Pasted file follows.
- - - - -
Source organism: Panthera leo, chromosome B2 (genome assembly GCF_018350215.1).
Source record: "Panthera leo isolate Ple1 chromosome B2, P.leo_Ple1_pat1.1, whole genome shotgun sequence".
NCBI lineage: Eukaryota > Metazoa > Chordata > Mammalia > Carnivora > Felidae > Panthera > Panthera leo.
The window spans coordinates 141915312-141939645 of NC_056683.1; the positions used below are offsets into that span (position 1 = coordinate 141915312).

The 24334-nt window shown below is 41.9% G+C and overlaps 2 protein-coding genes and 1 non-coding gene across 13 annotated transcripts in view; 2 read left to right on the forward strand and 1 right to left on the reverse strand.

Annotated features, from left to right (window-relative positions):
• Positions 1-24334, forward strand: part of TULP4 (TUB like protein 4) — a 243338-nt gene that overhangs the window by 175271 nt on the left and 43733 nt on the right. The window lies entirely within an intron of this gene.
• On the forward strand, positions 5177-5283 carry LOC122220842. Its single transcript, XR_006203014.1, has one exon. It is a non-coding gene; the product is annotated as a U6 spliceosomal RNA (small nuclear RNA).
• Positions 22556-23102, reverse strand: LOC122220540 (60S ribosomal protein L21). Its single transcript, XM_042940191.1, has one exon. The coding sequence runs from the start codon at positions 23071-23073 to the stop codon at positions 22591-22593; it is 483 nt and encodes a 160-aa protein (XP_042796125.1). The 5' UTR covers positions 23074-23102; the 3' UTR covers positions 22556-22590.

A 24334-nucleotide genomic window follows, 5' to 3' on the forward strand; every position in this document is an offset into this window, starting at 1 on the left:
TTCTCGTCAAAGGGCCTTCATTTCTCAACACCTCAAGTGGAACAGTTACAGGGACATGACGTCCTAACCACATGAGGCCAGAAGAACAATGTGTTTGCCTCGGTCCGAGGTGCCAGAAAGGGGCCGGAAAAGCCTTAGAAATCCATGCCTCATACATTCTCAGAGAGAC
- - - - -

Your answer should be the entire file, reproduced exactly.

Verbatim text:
Source organism: Panthera leo, chromosome B2 (genome assembly GCF_018350215.1).
Source record: "Panthera leo isolate Ple1 chromosome B2, P.leo_Ple1_pat1.1, whole genome shotgun sequence".
NCBI lineage: Eukaryota > Metazoa > Chordata > Mammalia > Carnivora > Felidae > Panthera > Panthera leo.
The window spans coordinates 141915312-141939645 of NC_056683.1; the positions used below are offsets into that span (position 1 = coordinate 141915312).

The 24334-nt window shown below is 41.9% G+C and overlaps 2 protein-coding genes and 1 non-coding gene across 13 annotated transcripts in view; 2 read left to right on the forward strand and 1 right to left on the reverse strand.

Annotated features, from left to right (window-relative positions):
• Positions 1-24334, forward strand: part of TULP4 (TUB like protein 4) — a 243338-nt gene that overhangs the window by 175271 nt on the left and 43733 nt on the right. The window lies entirely within an intron of this gene.
• On the forward strand, positions 5177-5283 carry LOC122220842. Its single transcript, XR_006203014.1, has one exon. It is a non-coding gene; the product is annotated as a U6 spliceosomal RNA (small nuclear RNA).
• Positions 22556-23102, reverse strand: LOC122220540 (60S ribosomal protein L21). Its single transcript, XM_042940191.1, has one exon. The coding sequence runs from the start codon at positions 23071-23073 to the stop codon at positions 22591-22593; it is 483 nt and encodes a 160-aa protein (XP_042796125.1). The 5' UTR covers positions 23074-23102; the 3' UTR covers positions 22556-22590.

A 24334-nucleotide genomic window follows, 5' to 3' on the forward strand; every position in this document is an offset into this window, starting at 1 on the left:
TTCTCGTCAAAGGGCCTTCATTTCTCAACACCTCAAGTGGAACAGTTACAGGGACATGACGTCCTAACCACATGAGGCCAGAAGAACAATGTGTTTGCCTCGGTCCGAGGTGCCAGAAAGGGGCCGGAAAAGCCTTAGAAATCCATGCCTCATACATTCTCAGAGAGAC